Amonth ago I was at a friend’s newly built home. It’s under 1,000 square feet and well-insulated — yay! But I noticed it was heated with propane.

For the life of me, I couldn’t understand why they didn’t put in a heat pump. I felt a little deflated. Why are people still defaulting to fossil fuels when, for the same price as the propane heater, they could have installed a heat pump that is more energy-efficient, costs less money to operate, provides better indoor air and is better for the climate?

By contrast, notes Laura Bozzi, director of programs for the Yale Center on Climate Change and Health and a Village of Cold Spring trustee, “oil burners are like little power plants in our basements, creating pollution outside.”

Last month, I wrote about a campaign by Beacon Climate Action Now to get the City Council to pass legislation that would ban gas or oil in new construction. Some of the readers who responded asked how electric could be cheaper than gas, and whether there are realistic alternatives to fossil fuels. I realized there is still much work to be done to explain the benefits of heat pumps.

There are two types: air source and ground source (aka geothermal).

Air-source heat pumps have an external compressor. You can have the heat and AC distributed by ductwork or mount individual wall units, which are known as ductless heat pumps or mini-splits. These pumps extract heat from the air outside and distribute it inside. In the warmer months, the process is reversed — they pull hot air out of your home.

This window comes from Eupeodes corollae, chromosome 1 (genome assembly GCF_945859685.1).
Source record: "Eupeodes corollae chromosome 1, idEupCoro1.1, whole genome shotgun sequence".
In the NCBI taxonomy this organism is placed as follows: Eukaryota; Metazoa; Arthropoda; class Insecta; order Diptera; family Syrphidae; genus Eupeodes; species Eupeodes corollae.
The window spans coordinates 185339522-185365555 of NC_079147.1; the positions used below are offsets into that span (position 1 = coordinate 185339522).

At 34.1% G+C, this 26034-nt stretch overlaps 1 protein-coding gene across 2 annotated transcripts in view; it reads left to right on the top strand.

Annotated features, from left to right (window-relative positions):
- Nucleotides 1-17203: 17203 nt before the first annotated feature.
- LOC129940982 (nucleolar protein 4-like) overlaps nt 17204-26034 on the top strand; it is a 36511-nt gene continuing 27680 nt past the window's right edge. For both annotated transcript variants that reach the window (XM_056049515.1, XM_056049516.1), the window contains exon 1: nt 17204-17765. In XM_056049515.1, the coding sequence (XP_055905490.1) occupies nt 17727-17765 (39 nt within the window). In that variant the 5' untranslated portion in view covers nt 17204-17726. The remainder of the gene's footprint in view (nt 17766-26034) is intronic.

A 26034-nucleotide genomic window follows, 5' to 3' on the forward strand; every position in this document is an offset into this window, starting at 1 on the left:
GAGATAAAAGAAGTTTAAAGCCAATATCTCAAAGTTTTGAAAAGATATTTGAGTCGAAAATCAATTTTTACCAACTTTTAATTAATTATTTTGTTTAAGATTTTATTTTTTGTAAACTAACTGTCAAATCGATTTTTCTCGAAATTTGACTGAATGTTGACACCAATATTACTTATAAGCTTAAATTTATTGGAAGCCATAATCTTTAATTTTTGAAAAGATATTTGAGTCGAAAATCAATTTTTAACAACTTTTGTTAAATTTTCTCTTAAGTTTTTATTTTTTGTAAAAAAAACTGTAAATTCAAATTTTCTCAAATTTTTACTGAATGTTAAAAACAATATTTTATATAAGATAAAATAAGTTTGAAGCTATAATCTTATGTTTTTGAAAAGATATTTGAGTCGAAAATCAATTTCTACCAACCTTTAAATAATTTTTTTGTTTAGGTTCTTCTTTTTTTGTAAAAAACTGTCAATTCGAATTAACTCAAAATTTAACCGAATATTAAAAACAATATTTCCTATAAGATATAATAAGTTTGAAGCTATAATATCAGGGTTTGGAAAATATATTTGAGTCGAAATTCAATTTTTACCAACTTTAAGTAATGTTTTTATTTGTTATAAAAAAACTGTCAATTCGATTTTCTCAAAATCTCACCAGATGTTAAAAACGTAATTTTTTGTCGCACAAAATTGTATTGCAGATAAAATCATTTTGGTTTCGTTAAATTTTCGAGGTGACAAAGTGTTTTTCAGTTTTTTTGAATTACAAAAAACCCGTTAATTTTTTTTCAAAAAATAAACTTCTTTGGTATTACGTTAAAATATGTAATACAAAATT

When we installed air-source heat pumps in our 2,700-square-foot home in Garrison, we put two downstairs and one in each of the three upstairs bedrooms. Most of the time in the winter we only used the downstairs heat pumps, waiting until about an hour before bedtime to turn on those upstairs.

Ground-source heat pumps extract heat from the ground. In most cases that means digging a well to put in the piping that connects to the pump. When you dig deep enough, the ground temperature is always steady. So in the winter your system extracts heat from the ground and in the summer the process is reversed.

Either type of heat pump consumes far less energy than electric resistance, propane or oil heating systems. And you have none of the carbon monoxide and air quality problems associated with burning fossil fuels.

I’d like to put to rest the argument against anything electric, i.e.: “What is the point of switching to electric if the grid is still powered by fossil fuels?” Even if the grid is currently powered by fossil fuels — eventually it won’t be — electricity is still more efficient.